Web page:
a voltage generator and a decoding means, said internal voltage generator trims an inputted voltage on the basis of decoding signals from said decoding means therein to generate internal voltages having a level different from each other,
wherein said decoding means, comprises:
a buffer means comprising even numbers of inverters serially coupled to bonding pads, said buffer means changing voltage signals of TTL level inputted through said bonding pads to those of CMOS level;
a programming signal generation means generating signals for programming an anti-fuse in accordance with signals from said buffer mans;
a plurality of anti-fuse units, each anti-fuse unit having said anti-fuse capable of being programmed by the signals from said programming signal generation means, and outputting signals in response to a state of said anti-fuse; and
an output means logically combining the signals from said anti-fuse units, thereby outputting said decoding signals.
2. An internal voltage generator as set forth in claim 1, wherein said programming signal generation means further comprises:
a NOR gate inputting the output signals of said-buffer means, thereby outputting a programming signal to each of said anti-fuse units; and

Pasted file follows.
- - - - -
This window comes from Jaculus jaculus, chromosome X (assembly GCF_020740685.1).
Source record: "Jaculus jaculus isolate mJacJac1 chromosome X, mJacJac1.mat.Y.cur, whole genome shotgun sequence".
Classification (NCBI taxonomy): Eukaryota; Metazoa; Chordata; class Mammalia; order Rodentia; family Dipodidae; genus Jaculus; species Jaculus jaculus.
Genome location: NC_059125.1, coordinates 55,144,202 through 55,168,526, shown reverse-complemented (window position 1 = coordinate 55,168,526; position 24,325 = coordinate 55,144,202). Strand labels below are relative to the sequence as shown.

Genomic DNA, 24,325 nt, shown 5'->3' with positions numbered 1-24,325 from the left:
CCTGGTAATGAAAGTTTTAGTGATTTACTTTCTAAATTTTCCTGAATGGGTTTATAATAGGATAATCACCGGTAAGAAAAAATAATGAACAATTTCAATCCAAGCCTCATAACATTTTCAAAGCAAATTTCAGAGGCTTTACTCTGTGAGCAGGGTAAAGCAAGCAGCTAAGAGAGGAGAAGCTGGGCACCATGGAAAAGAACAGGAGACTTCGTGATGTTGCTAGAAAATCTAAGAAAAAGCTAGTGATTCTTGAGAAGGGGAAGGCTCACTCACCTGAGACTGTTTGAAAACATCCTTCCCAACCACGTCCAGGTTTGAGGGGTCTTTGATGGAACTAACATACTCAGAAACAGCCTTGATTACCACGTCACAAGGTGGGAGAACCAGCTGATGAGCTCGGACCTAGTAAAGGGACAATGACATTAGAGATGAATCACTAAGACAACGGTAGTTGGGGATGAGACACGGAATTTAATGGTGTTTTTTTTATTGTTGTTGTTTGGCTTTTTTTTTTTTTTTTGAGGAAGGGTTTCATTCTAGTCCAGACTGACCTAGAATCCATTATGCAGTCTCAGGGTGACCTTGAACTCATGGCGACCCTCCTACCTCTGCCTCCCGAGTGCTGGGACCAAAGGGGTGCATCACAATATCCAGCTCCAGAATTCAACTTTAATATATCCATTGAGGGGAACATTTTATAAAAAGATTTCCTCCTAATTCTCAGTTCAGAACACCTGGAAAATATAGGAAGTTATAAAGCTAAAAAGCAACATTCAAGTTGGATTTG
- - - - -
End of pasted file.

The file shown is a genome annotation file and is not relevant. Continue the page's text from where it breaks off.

an inverter inverting said programming signal, thereby outputting an inverted programming signal thereto.
3. An internal voltage generator as set forth in claim 1, wherein said anti-fuse unit is supplied with said pre-charge signal for pre-charging a predetermined internal node with a half of a power supply voltage.
4. An internal voltage generator as set forth in claim 1, wherein each said anti-fuse unit further comprises:
pre-charge means driven by a pre-charge signal, and pre-charging a first node with a half of a power supply voltage;
said anti-fuse at its one side coupled to said pre-charge means and to said first node in common, and at its the other side grounded;